At that point, his activities became more murky. Intelligence and law enforcement sources said Lesin had a falling out with Putin’s close confidants and then went into hiding abroad. But five sources told BuzzFeed News he was forced out of Gazprom after US Senator Roger Wicker got wind of Lesin’s US spending spree and wrote to the Department of Justice demanding it investigate. The Justice Department, in turn, referred the matter to the FBI.

Lesin “was feeling good until that letter came out,” said the US intelligence officer. But “Putin decided to cut him loose as a potential liability. Once Putin ditched him, once he lost his protection, Lesin’s partners and competitors started going after him.”

A second US intelligence official said Lesin was hiding out in the Swiss Alps during the summer of 2015, fearful that he would be killed.

Lesin “was running out of options of where to live and hide,” the second intelligence official said. “At this point he was a defector. He contacted the Justice Department and the FBI through a third party. He was worried about his kids and their safety so he wanted to cooperate.”

The three FBI agents who claim Lesin was beaten to death said they were told by colleagues who were assisting Metropolitan Police detectives with the investigation. Two of the agents said they were told that the FBI has obtained evidence and conducted witness interviews that indicate that Lesin was murdered. Neither agent would describe the evidence or give details about who the witnesses were, or what exactly they said. The third said that a colleague working on the case told him in January that Lesin was beaten to death.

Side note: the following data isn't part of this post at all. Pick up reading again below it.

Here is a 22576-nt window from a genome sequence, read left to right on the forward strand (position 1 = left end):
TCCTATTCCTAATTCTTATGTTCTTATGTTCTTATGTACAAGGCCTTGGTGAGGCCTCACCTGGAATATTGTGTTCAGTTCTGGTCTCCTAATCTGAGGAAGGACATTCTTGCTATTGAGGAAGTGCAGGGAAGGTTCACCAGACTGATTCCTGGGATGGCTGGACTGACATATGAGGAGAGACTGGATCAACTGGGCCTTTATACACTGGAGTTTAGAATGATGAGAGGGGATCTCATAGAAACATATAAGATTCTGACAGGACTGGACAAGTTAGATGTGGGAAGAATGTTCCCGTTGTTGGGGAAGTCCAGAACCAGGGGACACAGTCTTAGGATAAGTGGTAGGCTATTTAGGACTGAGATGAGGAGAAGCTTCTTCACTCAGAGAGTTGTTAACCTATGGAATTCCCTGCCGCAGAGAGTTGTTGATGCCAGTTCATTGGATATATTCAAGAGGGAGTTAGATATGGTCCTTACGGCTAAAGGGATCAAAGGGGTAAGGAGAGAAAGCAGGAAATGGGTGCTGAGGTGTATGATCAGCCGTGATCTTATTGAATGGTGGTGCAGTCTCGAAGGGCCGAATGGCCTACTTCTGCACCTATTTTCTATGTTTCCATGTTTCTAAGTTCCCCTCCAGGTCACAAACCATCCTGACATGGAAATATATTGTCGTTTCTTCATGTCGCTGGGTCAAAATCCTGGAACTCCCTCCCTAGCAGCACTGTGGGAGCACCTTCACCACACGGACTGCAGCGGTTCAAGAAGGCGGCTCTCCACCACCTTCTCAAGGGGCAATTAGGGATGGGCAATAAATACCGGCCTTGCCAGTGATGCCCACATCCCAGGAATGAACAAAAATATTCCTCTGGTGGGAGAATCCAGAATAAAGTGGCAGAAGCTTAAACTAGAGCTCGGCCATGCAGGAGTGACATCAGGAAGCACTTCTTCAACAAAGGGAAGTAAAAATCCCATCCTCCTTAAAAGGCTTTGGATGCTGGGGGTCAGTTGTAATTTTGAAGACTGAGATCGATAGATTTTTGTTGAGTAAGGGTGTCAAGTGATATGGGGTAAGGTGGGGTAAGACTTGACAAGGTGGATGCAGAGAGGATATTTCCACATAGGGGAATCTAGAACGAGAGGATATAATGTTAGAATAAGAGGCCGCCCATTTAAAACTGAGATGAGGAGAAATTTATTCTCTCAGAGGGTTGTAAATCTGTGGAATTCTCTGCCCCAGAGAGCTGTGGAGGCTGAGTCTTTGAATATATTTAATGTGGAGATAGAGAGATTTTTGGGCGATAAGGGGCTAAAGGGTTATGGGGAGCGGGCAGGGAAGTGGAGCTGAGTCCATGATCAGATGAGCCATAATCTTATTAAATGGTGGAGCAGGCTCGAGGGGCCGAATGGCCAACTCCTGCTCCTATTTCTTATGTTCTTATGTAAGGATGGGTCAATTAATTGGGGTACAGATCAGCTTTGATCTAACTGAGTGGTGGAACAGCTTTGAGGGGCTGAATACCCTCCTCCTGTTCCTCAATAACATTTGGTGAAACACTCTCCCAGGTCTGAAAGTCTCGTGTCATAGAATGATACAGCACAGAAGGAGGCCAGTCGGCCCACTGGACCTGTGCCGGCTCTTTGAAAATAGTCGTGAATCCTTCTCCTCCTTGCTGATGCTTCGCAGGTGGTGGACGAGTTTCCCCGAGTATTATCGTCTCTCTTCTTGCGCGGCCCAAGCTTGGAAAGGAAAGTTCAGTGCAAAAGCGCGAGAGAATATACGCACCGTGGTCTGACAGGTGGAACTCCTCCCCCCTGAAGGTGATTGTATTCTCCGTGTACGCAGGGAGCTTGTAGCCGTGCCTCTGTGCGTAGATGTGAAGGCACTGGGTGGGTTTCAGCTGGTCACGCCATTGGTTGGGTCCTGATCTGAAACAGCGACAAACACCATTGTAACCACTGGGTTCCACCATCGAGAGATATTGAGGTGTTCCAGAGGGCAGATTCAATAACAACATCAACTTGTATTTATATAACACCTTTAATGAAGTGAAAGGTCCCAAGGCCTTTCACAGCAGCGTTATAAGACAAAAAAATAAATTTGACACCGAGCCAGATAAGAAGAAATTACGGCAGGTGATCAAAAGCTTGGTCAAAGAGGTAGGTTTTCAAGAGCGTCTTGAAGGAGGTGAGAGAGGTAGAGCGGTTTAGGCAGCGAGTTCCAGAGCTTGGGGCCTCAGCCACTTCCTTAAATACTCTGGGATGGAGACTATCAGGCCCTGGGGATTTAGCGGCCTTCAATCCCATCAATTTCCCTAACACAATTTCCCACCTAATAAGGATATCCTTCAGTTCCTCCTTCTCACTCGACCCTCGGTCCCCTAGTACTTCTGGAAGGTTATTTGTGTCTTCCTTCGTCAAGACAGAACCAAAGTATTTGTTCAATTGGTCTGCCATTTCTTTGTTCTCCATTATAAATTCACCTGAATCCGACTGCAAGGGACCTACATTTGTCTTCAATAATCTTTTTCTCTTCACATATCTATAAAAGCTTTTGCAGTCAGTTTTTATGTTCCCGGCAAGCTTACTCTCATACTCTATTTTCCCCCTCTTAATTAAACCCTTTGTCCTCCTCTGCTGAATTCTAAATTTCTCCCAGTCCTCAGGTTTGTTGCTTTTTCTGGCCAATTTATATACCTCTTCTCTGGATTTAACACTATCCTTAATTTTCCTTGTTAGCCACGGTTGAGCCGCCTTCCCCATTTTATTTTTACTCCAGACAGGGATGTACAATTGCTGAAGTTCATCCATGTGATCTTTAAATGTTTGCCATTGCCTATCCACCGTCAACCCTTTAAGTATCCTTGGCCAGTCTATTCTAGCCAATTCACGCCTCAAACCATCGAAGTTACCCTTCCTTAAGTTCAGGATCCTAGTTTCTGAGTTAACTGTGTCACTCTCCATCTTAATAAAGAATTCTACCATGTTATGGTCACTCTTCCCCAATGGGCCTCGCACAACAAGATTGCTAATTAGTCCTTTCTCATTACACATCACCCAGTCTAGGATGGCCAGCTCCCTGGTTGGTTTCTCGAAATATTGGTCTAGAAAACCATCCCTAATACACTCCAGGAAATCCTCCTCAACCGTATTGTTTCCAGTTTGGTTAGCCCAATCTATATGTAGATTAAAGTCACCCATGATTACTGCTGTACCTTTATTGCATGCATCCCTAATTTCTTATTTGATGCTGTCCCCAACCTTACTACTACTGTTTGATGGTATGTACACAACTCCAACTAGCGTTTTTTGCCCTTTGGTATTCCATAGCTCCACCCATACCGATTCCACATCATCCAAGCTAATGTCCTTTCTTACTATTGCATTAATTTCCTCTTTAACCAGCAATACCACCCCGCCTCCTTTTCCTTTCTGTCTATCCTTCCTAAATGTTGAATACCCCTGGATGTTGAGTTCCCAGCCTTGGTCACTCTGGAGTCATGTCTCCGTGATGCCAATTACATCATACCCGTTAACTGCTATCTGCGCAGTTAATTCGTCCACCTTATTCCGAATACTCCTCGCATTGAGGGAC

The intelligence officer would not say how he knew Lesin was bludgeoned but said that the weapon was a baseball bat. Another source — with direct knowledge of the autopsy performed by the Office of the Chief Medical Examiner of Washington, DC — offered new information about Lesin’s injuries: He had fractured ribs, a detail that has not been previously reported.

One of the FBI agents said that he learned Lesin was put up by the Justice Department at the Dupont Circle Hotel — a midrange hotel out of keeping with Lesin’s extravagant lifestyle — during an informal “water cooler talk” with a “case agent” working on the investigation. Lesin, he was told, “was going to talk about the inner workings of RT — basically, how the propaganda machine works. DOJ was investigating RT. These are the types of meetings we have with people when we want to recruit them as informants.”

Does he believe Lesin was murdered over RT? “Whether it was over RT, money, pissing off Putin or a combo or all of it, I don’t know,” he answered. “But falling down drunk? Come on. That’s bullshit.”.

The second FBI agent said he learned that the Justice Department had put Lesin up at the hotel from a DOJ official on the case. The DOJ “was investigating something with RT,” he recalled being told, and investigators planned to ask Lesin “how the station operated — how it was run and how the Kremlin used it.”

The Dupont Circle Hotel declined to provide any information about Lesin, citing its policy of protecting guests’ privacy.

BuzzFeed News filed suit today to compel the swift release of investigative records and other documents about Lesin because American intelligence agencies have said that Russia interfered in the US presidential election, ties to Russia are at the heart of the investigations underway involving President Donald Trump’s campaign, and we have revealed that US intelligence officials suspect Russian involvement in 14 deaths on the territory of one of America’s closest allies, Great Britain. ●

If you have information about Lesin’s death, write us at tips@buzzfeed.com. If you'd prefer to send us information confidentially, instructions on how to do so can be found at tips.buzzfeed.com.